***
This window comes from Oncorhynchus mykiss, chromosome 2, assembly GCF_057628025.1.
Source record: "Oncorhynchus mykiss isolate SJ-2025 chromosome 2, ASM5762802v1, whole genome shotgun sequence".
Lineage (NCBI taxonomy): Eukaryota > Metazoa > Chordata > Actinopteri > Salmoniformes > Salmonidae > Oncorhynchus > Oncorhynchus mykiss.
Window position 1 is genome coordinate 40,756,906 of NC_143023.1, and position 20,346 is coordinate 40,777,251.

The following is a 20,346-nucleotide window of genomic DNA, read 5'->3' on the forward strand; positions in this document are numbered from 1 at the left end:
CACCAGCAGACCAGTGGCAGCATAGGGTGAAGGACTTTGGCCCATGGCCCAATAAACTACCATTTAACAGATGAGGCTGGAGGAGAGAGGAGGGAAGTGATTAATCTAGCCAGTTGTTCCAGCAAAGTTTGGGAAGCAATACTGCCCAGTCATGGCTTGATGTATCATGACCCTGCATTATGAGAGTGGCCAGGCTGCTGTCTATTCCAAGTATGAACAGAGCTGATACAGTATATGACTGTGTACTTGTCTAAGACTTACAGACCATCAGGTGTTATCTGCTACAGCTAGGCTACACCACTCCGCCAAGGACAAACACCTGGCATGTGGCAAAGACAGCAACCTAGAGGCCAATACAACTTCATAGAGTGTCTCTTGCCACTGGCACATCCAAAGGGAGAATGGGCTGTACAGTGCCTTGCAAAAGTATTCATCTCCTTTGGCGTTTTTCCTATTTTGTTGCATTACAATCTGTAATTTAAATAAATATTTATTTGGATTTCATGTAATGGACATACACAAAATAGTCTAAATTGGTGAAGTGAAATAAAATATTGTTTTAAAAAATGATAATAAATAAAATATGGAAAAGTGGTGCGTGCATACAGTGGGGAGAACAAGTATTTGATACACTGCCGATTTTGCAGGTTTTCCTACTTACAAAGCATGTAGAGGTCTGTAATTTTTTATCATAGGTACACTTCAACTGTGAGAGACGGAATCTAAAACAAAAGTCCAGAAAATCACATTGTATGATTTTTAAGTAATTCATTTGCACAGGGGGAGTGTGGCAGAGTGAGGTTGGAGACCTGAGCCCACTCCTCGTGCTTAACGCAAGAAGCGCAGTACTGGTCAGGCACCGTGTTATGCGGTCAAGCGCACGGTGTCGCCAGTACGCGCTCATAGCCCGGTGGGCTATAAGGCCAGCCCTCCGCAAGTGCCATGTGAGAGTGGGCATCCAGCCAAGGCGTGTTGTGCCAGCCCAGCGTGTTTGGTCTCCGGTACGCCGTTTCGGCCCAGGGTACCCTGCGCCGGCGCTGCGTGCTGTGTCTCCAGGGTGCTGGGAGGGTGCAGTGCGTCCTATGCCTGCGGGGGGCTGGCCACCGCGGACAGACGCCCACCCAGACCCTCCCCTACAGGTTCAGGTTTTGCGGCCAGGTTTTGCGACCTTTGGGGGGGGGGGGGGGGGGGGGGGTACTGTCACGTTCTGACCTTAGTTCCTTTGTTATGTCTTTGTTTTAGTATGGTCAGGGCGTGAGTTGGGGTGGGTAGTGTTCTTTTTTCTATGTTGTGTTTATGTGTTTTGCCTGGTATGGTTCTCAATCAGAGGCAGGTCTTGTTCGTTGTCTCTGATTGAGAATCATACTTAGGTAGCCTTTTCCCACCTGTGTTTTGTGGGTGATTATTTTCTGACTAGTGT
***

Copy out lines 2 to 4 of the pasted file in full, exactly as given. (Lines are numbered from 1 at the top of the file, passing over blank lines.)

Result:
Source record: "Oncorhynchus mykiss isolate SJ-2025 chromosome 2, ASM5762802v1, whole genome shotgun sequence".
Lineage (NCBI taxonomy): Eukaryota > Metazoa > Chordata > Actinopteri > Salmoniformes > Salmonidae > Oncorhynchus > Oncorhynchus mykiss.
Window position 1 is genome coordinate 40,756,906 of NC_143023.1, and position 20,346 is coordinate 40,777,251.